Probate & Fiduciaries: FAQ

What is a fiduciary and fiduciary duty?

A fiduciary is a person or entity with a legal and ethical obligation to act in the best interests of another party or in the case of probate, the estate. This obligation is known as a fiduciary duty, and it requires the fiduciary to put the interests of the other party/estate ahead of their own.

If you have been named a fiduciary, you now must act on behalf of another person and in their best interest.

Not only are you expected to carry out these duties, you are expected to carry them out with the highest level of integrity possible. You must be careful not to create conflicts of interest and maximize the benefit to the person you’re acting on behalf of as much as possible. Fiduciary duty can get tricky if these responsibilities directly conflict with your interests or beliefs.

Who is the Petitioner and who should be the Personal Representative?

The Petitioner refers to the person filing the petition with the court. The petition documents typically ask the court to appoint a personal representative (Administrator or Executor) of the Estate. Usually the petitioner is also the individual seeking appointment.

If the decedent passed with a Will (also known as Testate), it's very likely that the Will will name a proposed Executor. If there is a named Executor, this individual has priority and would need to sign a renunciation if anyone else were to be appointed.

If the decedent passed without a Will (Intestate), the next of kin have priority to be appointed. Usually, the consent of all individuals of equal or higher priority is required.

What are the primary duties of a Personal Representative?

In addition to the Personal Representative’s Fiduciary Duty to act in the estate's best interest, each state has guidelines and duties for the personal representative. 

While these guidelines and duties vary by state, typically, the primary duties are to: 

  • Protect and preserve the assets of the estate
  • Prepare an Inventory of the assets of the estate 
  • Open an Estate Account and transfer all cash assets to this account 
  • Notify heirs, creditors, and other interested parties
  • Pay all debts of the decedent 
  • Pay any decedent’s taxes
  • Pay any estate taxes 
  • Distribute the assets appropriately

For more information about the duties specific to your probate state, review the Administrative Duties document available in the administration section of your probate dashboard.

What is a Personal Representative’s compensation?

Personal Representative’s Compensation (or Statutory Compensation) is compensation to the Personal Representative(s) from the estate for their time administering the estate. 

Calculation of this compensation varies by state but is often a percentage of the estate’s total value. 

This compensation is separate from any reimbursements for estate expenses paid by the representative, and can be waived. 

Check out our article How much does the executor of a will get paid? for more information.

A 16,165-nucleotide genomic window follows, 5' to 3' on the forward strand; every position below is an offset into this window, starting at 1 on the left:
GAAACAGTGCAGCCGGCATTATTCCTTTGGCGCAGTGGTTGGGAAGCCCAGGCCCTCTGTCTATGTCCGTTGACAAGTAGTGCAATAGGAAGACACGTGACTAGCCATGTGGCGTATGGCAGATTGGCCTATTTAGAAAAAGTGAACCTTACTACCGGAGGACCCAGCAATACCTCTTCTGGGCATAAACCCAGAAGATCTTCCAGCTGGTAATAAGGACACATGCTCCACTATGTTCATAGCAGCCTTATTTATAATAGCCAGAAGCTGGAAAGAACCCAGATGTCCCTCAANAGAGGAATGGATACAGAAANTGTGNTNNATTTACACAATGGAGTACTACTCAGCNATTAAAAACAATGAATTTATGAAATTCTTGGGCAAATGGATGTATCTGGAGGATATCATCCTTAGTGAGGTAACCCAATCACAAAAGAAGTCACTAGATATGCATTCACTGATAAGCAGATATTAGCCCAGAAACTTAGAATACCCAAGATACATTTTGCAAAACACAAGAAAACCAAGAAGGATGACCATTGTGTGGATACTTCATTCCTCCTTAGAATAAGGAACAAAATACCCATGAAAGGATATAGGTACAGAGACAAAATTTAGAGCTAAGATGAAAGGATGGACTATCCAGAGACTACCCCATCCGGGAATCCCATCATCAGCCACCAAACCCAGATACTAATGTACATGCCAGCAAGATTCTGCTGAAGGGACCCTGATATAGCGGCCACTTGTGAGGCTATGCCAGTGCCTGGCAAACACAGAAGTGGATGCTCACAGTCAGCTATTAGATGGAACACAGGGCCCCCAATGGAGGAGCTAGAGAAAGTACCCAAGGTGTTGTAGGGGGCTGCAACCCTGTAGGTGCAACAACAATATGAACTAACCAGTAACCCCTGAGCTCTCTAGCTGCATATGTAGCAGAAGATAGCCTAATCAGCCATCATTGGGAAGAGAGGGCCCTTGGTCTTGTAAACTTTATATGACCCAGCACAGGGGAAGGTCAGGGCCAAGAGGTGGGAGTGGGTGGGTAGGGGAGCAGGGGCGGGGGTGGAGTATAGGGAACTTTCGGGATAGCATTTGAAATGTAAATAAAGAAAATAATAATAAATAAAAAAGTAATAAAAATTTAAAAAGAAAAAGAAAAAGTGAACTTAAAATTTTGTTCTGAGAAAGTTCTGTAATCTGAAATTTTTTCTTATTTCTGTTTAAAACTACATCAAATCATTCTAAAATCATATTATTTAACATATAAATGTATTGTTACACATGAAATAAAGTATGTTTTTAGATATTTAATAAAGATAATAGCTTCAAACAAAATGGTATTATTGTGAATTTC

What happens if the executor is not available or willing to act?

If the executor nominated in a will is unable or willing to act, the probate court will typically appoint an alternative executor to administer the estate. The court will usually give preference to a person or entity named as an alternate executor in the will itself or to a close relative of the deceased person. If someone other than an executor is nominated in the will acts, they are considered an Administrator with Will Annexed.

What is a Fiduciary Bond?

A fiduciary bond, also commonly referred to as a probate bond or estate bond, is a type of legal tool that protects beneficiaries, heirs, and creditors if a fiduciary doesn’t act with integrity or fails to carry out their duties. 

Probate Courts often require any person fulfilling a fiduciary role on behalf of another person or party to post a fiduciary bond. If a fiduciary fails to fulfill their duties, they become financially liable for any claims filed against the bond.

The cost of a probate bond depends on the size of the estate and the amount of coverage that’s required. In most cases, the Probate Court will require that the fiduciary bond covers any non-real property assets that will be under the control of the fiduciary. The average fiduciary bond premium is a few percentage points of the covered amount. 

Do I need an Attorney to probate an Estate?

In most states, hiring an Attorney is not necessary to probate an Estate.

Texas and Iowa legally require an Attorney to probate an Estate. An Attorney is also legally required in Florida for Estates that have two or more heirs and hold over $75,000 in non Homestead (home) assets.  We currently offer Attorney Support for probate plans in the following states:

  • California
  • Texas
  • Oklahoma
  • New York
  • South Carolina
  • Minnesota

What happens if an Attorney refuses to give the Executor/Administrator the Will?

This situation is fairly common - In some cases, an Attorney will only give the original Will they drafted if you hire them for the Probate process.

That being said, many states have standard petitions to order the Attorney to relinquish the Will. This legally requires the Attorney to provide the Will to the Executor or Administrator. 

Was this article helpful?
0 out of 0 found this helpful